Early 2019, Ultimate Vision was unable to produce documentation within 30 days of a request from AusIndustry, to back up their R&D Tax Claim. They referred the matter to the Administrative Appeals Tribunal.
The Tribunal recently found that Ultimate Vision failed to have any documentation explaining their choice of Core R&D Activities and records of how they carried out and verified their R&D.
Their Activity was “UV1001: Design and Development of an Integrated Health and Fitness program and Cloud based Decision Support Systems”
Unfortunately, throughout the review process, they failed to substantiate the Core R&D as being experimental. They were unable to produce any documentation to show that the R&D was actually performed and what it cost. The Tribunal supported the ATO and AusIndustry position that applicants should have kept accurate evidence of claimed R&D activities that they registered with the R&D Tax Incentive.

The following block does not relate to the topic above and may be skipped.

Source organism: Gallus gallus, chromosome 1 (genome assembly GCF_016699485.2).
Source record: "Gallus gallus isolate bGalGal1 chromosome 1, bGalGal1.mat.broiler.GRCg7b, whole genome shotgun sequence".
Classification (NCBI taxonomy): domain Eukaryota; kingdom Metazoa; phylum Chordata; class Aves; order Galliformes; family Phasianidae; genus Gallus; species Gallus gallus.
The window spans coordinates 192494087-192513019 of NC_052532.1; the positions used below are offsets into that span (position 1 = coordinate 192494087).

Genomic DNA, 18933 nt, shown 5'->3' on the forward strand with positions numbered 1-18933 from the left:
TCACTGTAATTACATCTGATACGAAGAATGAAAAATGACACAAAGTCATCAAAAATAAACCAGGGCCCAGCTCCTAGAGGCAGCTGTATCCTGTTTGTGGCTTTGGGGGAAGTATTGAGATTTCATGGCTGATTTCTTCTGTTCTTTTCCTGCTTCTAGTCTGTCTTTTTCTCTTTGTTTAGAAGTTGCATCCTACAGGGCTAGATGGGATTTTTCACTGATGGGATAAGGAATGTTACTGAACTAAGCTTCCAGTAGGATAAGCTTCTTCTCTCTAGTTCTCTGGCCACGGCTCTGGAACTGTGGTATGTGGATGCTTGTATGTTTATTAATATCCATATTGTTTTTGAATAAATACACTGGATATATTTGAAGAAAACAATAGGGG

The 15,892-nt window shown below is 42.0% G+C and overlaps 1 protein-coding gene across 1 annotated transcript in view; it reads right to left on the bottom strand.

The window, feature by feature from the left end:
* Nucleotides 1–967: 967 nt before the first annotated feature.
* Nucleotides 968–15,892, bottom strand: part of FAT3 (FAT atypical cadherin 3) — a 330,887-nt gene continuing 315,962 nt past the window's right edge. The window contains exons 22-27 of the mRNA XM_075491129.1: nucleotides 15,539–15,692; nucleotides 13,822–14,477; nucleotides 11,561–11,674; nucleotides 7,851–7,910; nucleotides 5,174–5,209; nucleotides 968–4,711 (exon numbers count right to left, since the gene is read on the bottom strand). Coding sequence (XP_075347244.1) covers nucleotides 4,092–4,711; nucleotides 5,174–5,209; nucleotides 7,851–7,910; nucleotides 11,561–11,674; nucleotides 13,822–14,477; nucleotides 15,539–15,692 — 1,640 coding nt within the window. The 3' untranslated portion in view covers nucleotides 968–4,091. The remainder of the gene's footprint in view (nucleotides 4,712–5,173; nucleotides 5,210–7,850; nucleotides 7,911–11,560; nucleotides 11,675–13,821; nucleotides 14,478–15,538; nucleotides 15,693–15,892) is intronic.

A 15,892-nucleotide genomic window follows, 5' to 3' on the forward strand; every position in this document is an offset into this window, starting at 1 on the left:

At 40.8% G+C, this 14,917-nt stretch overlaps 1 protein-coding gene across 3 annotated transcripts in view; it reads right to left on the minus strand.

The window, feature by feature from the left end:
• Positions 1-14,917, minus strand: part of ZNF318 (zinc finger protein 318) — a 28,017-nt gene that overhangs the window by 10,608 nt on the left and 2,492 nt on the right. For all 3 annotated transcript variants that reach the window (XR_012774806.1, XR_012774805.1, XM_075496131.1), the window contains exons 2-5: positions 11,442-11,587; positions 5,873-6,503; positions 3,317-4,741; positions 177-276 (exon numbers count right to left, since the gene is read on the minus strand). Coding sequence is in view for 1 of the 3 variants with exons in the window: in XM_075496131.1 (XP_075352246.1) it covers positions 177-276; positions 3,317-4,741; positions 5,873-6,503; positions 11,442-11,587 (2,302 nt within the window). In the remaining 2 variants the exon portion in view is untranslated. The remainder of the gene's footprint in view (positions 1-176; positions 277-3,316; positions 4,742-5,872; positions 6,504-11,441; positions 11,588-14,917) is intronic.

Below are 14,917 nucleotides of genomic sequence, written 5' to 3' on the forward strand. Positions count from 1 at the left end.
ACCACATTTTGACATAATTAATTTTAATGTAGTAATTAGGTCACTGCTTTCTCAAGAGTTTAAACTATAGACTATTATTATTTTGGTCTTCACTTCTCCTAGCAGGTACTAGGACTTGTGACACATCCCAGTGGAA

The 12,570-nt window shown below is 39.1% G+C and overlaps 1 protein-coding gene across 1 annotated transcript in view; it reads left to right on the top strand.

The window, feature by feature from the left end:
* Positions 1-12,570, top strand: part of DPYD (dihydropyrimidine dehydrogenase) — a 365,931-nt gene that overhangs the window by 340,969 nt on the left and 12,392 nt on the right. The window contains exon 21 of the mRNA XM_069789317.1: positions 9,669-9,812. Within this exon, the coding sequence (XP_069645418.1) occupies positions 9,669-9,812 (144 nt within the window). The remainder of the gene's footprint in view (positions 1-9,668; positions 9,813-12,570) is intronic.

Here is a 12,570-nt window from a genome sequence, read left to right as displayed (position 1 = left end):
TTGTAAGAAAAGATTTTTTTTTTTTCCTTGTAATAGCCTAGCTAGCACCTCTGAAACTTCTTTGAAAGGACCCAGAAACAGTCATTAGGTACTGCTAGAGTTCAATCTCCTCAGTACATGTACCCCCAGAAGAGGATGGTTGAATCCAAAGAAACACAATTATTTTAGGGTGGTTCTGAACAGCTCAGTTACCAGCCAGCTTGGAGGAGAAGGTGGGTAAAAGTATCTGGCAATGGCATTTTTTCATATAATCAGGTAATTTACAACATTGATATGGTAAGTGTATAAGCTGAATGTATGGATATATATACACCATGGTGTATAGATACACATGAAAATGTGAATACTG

The critical aspects of the Tribunal’s decision are:
- Applicants must demonstrate evidence that claimed activities were actually undertaken, and that they met the eligibility criteria;
- Applicants cannot seek to change their Activities or write the required document at the Tribunal – they are constrained to the activity descriptions as registered and documentation produced when they conducted the R&D.
- Pursuing an innovative idea will not, on its own satisfy the requirements for an eligible R&D activity, without adequately setting out the eligibility and experimental nature of the R&D.
The matter has been referred to the Federal Court on appeal and is on-going.
Read more about it here Ultimate Vision Inventions